My curriculum vitae (CV) can be viewed here.
I came to the heteropteran systematics lab at Riverside during the summer of 2012 to begin work on my Ph. D and graduated at the end of 2017. Before that, I received a Bachelors of Science in Entomology and Microbiology at Cornell University in May of 2012. My research was focused on systematics and revision of two subfamilies of termite-specialist assassin bugs, the Sphaeridopinae and Salyavatinae. Recent morphological evidence suggests that the neotropical Sphaeridopinae may be sister to the only neotropical genus of Salyavatinae and casts doubt on the monophyly of these two subfamilies (Weirauch 2008). We hope to resolve this question through a combined morphological and molecular phylogeny of these taxa. You can read a blog post about these termite assassins here! In addition, I conducted research on bacterial symbionts in a range of Heteroptera including Triatominae, Largidae and Miroidea.
Stephanie joined the Weirauch lab as an undergrad in the spring of 2012 where she worked on a systematic revision of Australian Phylinae. She later rejoined the lab in June 2013 as a Master’s student working on the exciting Dipsocoromorpha Project. Her project focused on the first phylogeny of Schizoptera, and taxonomic revisions of two subgenera, Orthorhagus and Odontorhagus, in the genus Schizoptera Fieber (62 described spp). Stephanie is now an Assistant Collections Curator at Archbold Biological Station.
Michael joined the lab in July 2010 in the pursuit of a Ph.D. in entomology. He conducted research on the systematics and predatory behaviors of Ectrichodiinae, the millipede assassin bugs. His project focused on a revision of the Malagasy Ectrichodiinae fauna, a suprageneric phylogenetic analysis of the subfamily, and combined morphological and morphological analyses and biogeography of Madagascan Ectrichodiinae. With the suprageneric analysis, he explored the evolution of interesting biological phenomena such as aposematism and sexual dimorphism. In addition to systematics, gathered natural history observations of Ectrichodiinae predatory behavior to contribute to a rather small, but growing, body of literature on the subject. Michael has recently joined the Miller Lab at the University of Florida where he studies systematics and evolution of Coreidae, the leaf-footed bugs.
Junxia joined our lab as a post-doctoral scholar October 2013. Her research focused on building multi-gene molecular phylogenies of the subfamilies Harpactorinae (the largest reduviid subfamily) and Emesinae (thread-legged bugs, some species prey on spiders!), investigating the evolution of their predation techniques, exploring their divergence times and biogeographic patterns. She also took the lead on generating a transcriptomic dataset and conducting phylogenomic analyses to reveal the deeper level relationships of Higher Reduviidae.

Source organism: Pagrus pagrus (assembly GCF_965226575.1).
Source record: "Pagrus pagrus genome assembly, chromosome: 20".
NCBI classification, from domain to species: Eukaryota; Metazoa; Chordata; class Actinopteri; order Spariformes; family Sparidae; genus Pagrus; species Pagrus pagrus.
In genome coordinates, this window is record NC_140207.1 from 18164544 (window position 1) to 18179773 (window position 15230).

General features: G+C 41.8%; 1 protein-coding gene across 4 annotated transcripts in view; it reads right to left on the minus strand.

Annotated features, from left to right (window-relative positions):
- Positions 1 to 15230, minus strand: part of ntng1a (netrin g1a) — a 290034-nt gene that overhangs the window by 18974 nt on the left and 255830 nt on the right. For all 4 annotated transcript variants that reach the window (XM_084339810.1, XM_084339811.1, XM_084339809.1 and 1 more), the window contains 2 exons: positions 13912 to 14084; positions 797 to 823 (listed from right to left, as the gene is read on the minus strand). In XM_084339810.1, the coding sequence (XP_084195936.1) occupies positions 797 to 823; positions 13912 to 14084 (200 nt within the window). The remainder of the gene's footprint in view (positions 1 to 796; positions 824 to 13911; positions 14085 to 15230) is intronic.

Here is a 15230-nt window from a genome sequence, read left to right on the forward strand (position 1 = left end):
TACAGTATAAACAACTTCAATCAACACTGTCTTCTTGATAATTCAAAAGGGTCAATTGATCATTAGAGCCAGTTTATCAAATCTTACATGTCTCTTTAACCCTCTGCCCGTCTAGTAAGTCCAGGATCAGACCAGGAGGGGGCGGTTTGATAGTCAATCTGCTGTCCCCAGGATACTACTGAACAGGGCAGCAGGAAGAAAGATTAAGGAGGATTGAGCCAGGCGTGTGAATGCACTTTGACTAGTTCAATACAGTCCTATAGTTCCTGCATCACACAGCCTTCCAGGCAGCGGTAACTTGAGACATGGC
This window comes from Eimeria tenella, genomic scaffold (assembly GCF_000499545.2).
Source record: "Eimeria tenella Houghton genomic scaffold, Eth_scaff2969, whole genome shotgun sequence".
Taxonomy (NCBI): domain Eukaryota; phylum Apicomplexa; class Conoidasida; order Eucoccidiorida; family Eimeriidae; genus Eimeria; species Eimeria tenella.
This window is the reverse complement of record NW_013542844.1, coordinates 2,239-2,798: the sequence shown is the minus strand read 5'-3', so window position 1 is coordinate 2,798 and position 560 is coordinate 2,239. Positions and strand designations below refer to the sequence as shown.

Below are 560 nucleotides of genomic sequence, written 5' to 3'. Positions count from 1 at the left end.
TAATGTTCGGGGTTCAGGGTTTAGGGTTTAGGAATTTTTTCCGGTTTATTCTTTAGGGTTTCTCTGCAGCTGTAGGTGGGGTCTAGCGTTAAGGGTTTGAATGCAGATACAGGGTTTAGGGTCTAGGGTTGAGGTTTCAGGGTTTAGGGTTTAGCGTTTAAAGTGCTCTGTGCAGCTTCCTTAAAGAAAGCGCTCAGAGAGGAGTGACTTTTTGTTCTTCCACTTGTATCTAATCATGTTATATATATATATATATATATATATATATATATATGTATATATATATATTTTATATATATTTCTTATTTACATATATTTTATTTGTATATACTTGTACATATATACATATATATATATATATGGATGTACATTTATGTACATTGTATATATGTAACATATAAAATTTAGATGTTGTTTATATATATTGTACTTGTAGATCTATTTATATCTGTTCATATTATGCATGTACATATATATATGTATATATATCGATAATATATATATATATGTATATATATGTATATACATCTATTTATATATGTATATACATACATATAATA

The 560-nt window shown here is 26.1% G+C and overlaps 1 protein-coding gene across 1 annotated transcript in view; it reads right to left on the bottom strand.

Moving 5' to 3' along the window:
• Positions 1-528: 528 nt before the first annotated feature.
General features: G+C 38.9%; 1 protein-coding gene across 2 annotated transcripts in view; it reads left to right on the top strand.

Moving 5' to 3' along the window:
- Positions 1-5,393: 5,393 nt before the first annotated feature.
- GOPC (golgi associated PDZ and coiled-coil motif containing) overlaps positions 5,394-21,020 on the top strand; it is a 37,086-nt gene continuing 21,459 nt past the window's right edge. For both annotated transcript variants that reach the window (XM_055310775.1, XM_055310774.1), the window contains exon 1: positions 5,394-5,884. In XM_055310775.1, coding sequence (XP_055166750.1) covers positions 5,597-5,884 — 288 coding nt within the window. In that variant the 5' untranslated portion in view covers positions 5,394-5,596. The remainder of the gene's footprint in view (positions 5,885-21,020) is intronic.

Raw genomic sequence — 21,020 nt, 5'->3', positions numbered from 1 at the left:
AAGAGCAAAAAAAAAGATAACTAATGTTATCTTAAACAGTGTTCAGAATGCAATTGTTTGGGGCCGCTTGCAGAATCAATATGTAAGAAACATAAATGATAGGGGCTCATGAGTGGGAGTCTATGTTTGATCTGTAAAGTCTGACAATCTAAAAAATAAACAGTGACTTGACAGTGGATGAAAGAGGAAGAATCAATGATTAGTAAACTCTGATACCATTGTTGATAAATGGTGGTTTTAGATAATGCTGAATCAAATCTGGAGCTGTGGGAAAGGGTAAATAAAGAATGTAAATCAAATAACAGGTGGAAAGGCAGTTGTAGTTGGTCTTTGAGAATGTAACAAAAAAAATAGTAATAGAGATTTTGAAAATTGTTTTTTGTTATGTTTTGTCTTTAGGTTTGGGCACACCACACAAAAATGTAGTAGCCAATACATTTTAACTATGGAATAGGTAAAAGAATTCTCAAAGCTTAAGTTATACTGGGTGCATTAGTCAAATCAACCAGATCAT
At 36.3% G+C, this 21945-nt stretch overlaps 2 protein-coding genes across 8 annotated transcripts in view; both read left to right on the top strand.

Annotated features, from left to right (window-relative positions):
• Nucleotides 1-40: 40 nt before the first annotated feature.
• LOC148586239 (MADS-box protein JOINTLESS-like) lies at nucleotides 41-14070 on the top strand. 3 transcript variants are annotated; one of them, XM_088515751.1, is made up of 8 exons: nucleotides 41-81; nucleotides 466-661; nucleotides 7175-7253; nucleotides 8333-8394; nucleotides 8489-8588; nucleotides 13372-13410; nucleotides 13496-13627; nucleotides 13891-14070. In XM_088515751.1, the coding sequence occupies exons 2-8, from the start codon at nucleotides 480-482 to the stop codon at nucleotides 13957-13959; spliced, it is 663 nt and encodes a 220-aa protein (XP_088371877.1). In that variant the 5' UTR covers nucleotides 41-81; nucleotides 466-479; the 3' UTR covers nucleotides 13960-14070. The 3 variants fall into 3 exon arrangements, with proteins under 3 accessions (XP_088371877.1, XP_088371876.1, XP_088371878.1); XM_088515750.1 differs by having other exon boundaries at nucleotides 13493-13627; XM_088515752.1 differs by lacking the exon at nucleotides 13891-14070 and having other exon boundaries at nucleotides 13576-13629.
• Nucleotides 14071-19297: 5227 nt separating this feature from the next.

Sunghoon was a postdoc in the lab from 2011 to summer of 2012. His research focused on the taxonomy and systematics of Cimicoidea (bedbugs, flower bugs, etc.) and Miridae (plant bugs), including other true bugs, with a great interest of evolutionary history on biological traits. Additionally, Sunghoon was interested in the evolution of traumatic insemination in true bugs, focusing on evolutionary history and arms races between the sexes and females' defensive mechanisms. He is now an Assistant Professor at Chungnam National University, Daejon, Korea.
Dimitri was a postdoc in the Heteroptera lab between fall 2008 and summer 2012. Dimitri is now an Associate Professor at Pontificia Universidad Javeriana in Bogota, Colombia.
Veronica was a postdoc in the lab in 2010-2011. Her research focused on systematics of thrips. She is now associated with CONICET-Instituto Superior de Entomología “Dr Abraham Willink”, Tucumán, Argentina.
Lily was a Master's student in the lab between fall 2008 and winter 2011. Her research focused on taxonomy and systematics of bee-killer assassin bugs in the genus Apiomerus. Lily is now based at the American Museum of Natural History.
Guanyang was a PhD student on the Reduviid PEET project. He worked on the systematics of Harpactorinae where he investigated phylogenetic relationships with focus on Harpactorini, comparative morphology of sticky trap glands in Harpactorini, and produced a taxonomic monograph of the speciose genus Zelus, the leafhopper assassin bugs. Guanyang is now a postdoc at Arizona State University where he studies systematics and evolution of weevils.
Wei Song Hwang
Wei Song was a PhD student on the Reduviid PEET project. He worked on the systematics of Physoderinae and published a large phylogeny of Reduviidae. Wei Song is now an instructor in the Department of Biological Sciences at the National University of Singapore.
I am a third-year undergraduate pursing a B.S. in Sustainability Studies and I joined the Heteropteran Systematics Lab in September 2016. The opportunity to work in the Heteropteran Systematics Lab has exposed me to the interesting world of Dipsocoromorpha bugs. I am a proud member of the team and I assist by databasing and georeferencing specimens!